Faculty Profile: Dr. Chris Fluckinger
Chris Fluckinger has been a faculty member at Bowling Green State University Firelands College since 2010; however, his research contributions to the College have far exceeded all expectations for that tenure.
“Dr. Fluckinger pursues his research interests with vigor and enthusiasm and sets a high standard for all faculty at the College,” said BGSU Firelands Dean Andy Kurtz.
All College faculty are asked to engage in forms of scholarship and professional development; however, as an ‘instructor’ at BGSU Firelands, scholarly production comprises only five percent of Fluckinger’s responsibilities. One look at his contributions would give no clue to that fact.
Throughout a relatively short academic career, Fluckinger’s body of work includes a book, three published book chapters, five peer reviewed journal articles, and more than 20 conference presentations.
“His research in the areas of workplace personality assessments and social behaviors related to hygiene is extensive and noteworthy,” said Kurtz, who recently presented Fluckinger the 2017 BGSU Firelands Creative Scholar Award.
Fluckinger’s research interests began to formulate when he was a senior in the BGSU psychology program.
“I completed a year-long internship with Shaker Consulting Group in Cleveland and really enjoyed the work I did directly supporting clients,” said Fluckinger.
His work at Shaker included the creation and refinement of employment personality assessments for clients and translating the data collected from those assessments into a meaningful format.
“I was surprised how complicated the process was, but the work was challenging and rewarding,” said Fluckinger.
The internship encouraged him to continue his education and he eventually earned both a master’s degree and doctoral degree in industrial/organizational psychology from The University of Akron.
Since that time, one of his primary research interests has been in the area of employment personality assessments and improvement of current tools.
“Many of the current assessments are mundane and ineffective. Equally important, they do not take into account the user reaction,” said Fluckinger.
Fluckinger believes that user perception of a personality assessment is equally as important as the information which an organization collects from the assessment.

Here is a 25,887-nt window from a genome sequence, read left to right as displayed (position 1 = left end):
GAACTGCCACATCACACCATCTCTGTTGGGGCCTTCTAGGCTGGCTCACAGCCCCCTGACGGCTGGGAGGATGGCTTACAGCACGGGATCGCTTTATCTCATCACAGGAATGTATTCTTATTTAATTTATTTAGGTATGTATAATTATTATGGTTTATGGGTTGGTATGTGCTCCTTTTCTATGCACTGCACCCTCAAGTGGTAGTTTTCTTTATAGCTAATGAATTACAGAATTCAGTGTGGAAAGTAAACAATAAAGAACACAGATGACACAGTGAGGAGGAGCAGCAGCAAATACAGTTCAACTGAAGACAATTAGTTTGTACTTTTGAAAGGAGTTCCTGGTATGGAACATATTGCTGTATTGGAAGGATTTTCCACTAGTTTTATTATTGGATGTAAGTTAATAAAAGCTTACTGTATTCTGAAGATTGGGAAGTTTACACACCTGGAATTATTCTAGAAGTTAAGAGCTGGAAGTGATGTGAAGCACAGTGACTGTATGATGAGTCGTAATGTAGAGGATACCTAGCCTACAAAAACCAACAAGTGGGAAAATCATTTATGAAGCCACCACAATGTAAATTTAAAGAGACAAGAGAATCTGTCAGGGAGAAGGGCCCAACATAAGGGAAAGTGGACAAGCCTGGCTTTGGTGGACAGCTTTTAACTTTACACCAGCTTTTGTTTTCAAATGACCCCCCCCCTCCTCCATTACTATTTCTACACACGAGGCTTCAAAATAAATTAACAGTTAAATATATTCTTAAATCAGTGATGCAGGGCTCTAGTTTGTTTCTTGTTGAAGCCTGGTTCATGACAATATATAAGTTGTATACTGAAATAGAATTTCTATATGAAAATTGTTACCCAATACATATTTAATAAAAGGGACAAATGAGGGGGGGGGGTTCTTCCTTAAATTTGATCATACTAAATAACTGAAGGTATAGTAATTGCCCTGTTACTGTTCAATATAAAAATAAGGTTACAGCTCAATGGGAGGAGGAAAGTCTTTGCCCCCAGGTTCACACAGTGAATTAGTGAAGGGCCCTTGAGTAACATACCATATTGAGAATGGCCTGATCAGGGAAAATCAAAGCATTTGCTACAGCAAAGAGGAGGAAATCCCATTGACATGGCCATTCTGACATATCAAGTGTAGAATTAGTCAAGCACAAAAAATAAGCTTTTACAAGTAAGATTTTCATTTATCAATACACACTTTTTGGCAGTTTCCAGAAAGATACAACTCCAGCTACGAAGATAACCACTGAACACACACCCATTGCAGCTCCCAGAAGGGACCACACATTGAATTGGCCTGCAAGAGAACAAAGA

“At a macro level, user dissatisfaction of an assessment tool could lead to a reduction in the size, quality, and/or diversity of applicants or client pool. It can also lead to a poor reputation of the organization within the industry,” said Fluckinger.
Aside from his research, Fluckinger also enjoys his classroom interactions and often incorporates his personal research into his lectures.
“I enjoy being able to offer my own personal research contributions to popular theory in my psychology classes,” said Fluckinger.
During his tenure at BGSU Firelands, Fluckinger has seen a marked increase in the number of online classes. Although he admits there are some challenges to online teaching, such as the ability to effectively conduct labs, overall he enjoys the format.
“Because there is an enhanced opportunity to communicate one-on-one with students, I feel you have a better chance of getting to know students personally,” said Fluckinger.
Fluckinger also believes the online environment provides greater opportunities for students to participate in lectures. In a classroom environment students may be reluctant to speak out or just shy; whereas online they have more time to formulate and develop questions and responses which makes them more comfortable.
“I think that online classes engage students more than traditional in-person classes do because you can't just ask your neighbor if you have a question, you have to reread the assignment or personally email the instructor,” said Cate Elgin, a junior in the BGSU communication program who has taken online classes with Fluckinger.
“Chris is my favorite teacher for any online class I've taken thus far because he was extremely thorough. He gave us ample opportunities to learn the material in different ways: we read from the book, followed along with his narrated slideshows, watched videos about the concepts, read articles related to what we learned, and looked at different studies as well,” added Elgin.